I needed this sort of deft footwork when we started to track down one of our comedy’s great unicorns. A VHS cassette that barely no one had seen but everyone had opinions of. The tape was the TV pilot episode that Flight of the Conchords made in 2004. It was during that year they were becoming noticed internationally – they had recorded a series for BBC radio and had a development offer from the UK’s Channel Four.
This was unparalleled for a New Zealand comedy act at the time. The Conchords could barely believe it themselves, so they took up TVNZ’s offer to develop a pilot thinking that overseas success seemed a bit improbable and the idea of being able to do something in Wellington was pretty cool.
So, they made a seven-minute teaser based on the comedy premise that their band had been part of every major phase in NZ music since the early 60s and this was them recalling their tumultuous past. They set about cutting themselves into real footage of the Howard Morrison Quartet in 1963 and as a glam rock band appearing on the NZBC talent quest show Studio One in the 70s. TVNZ turned it down on the basis it was too expensive and not really what they wanted for a mainstream slot. The Conchords were disappointed, but within the year they would record their One Night Stand special for HBO in the US. This would announce them as one of the most innovative comedy acts of the new millennium.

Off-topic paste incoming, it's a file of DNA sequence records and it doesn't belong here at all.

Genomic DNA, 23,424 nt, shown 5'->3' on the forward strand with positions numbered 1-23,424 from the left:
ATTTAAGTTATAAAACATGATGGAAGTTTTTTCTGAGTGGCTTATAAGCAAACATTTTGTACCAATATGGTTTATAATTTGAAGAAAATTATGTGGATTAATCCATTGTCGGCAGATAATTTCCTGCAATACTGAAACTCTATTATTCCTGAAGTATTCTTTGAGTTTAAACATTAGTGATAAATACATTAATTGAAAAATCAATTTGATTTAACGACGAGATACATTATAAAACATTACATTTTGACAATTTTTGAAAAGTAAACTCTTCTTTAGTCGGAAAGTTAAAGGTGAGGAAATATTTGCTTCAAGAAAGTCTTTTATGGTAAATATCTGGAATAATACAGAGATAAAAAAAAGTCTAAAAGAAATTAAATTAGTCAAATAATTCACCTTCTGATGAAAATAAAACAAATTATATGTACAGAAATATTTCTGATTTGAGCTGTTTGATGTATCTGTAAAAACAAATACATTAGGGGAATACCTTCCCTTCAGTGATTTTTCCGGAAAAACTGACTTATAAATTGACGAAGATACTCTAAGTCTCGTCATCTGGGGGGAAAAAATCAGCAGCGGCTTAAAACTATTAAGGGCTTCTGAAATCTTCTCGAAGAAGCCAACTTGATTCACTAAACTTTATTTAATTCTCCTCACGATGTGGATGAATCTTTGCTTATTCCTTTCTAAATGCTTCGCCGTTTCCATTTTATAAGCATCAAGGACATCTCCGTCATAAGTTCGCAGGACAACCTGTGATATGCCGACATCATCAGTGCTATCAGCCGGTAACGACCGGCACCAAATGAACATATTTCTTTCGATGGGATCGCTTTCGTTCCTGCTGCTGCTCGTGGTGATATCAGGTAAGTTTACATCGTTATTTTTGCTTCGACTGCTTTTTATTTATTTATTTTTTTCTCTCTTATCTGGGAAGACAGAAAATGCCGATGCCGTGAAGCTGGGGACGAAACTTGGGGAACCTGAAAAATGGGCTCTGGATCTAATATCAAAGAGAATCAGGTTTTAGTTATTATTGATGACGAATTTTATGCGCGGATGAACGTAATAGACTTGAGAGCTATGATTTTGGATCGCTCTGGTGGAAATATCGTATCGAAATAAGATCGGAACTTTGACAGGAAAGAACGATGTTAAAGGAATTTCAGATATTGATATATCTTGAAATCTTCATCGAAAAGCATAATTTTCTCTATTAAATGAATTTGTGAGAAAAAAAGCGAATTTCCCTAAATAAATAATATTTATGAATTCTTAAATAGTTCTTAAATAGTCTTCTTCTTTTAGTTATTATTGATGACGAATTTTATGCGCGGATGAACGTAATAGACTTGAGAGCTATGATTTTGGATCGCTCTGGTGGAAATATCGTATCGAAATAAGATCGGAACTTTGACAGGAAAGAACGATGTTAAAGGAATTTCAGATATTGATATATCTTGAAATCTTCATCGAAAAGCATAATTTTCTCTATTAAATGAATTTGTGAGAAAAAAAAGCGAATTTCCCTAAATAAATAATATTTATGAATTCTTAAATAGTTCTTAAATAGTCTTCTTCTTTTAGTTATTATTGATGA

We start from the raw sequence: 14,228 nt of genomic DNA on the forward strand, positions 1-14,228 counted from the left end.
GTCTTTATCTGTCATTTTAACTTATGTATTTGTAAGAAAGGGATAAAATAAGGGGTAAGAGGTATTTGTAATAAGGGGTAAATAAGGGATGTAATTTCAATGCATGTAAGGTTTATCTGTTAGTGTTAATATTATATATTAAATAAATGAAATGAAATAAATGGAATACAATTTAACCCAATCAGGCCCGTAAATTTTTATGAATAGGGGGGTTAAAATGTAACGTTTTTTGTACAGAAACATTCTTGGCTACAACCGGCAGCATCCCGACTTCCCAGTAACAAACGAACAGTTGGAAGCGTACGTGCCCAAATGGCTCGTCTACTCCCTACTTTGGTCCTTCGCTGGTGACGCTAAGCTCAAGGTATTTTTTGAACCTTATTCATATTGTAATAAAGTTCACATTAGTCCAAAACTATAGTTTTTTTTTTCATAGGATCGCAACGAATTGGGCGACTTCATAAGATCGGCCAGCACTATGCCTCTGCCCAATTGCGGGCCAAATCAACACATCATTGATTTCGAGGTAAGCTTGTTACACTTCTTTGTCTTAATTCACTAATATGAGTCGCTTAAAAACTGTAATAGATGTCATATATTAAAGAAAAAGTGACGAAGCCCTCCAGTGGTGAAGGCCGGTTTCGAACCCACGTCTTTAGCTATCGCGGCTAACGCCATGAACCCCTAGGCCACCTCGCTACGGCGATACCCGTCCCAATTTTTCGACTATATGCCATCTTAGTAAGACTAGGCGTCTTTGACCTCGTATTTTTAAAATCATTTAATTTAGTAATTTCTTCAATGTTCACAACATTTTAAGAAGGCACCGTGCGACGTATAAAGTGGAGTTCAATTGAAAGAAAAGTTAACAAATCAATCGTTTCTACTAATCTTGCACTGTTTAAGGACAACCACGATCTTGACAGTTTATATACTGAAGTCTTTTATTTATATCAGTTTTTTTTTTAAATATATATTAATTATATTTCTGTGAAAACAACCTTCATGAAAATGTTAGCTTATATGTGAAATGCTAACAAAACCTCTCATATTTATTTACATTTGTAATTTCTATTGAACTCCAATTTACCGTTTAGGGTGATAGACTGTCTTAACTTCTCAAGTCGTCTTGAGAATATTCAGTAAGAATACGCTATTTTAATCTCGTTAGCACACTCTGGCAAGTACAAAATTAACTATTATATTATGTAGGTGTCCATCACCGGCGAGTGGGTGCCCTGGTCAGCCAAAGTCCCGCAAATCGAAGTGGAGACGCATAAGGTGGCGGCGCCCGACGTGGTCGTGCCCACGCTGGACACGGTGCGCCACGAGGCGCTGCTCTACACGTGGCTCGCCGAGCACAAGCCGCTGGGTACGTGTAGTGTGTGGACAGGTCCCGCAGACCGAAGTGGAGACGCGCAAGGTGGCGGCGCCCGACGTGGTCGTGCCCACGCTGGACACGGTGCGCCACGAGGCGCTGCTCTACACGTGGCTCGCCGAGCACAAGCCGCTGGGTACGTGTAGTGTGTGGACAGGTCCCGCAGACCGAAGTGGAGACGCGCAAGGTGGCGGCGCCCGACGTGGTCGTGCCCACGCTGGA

The success of the Conchords inspired the local comedy industry. To most it is a source of pride (and to a few, jealousy) but the pilot became mythologised, even weaponised. Comedians repeated this story, saying “TVNZ let them slip through their fingers!”, “They didn’t recognise how good they are! So they won’t be able to see how good I am!”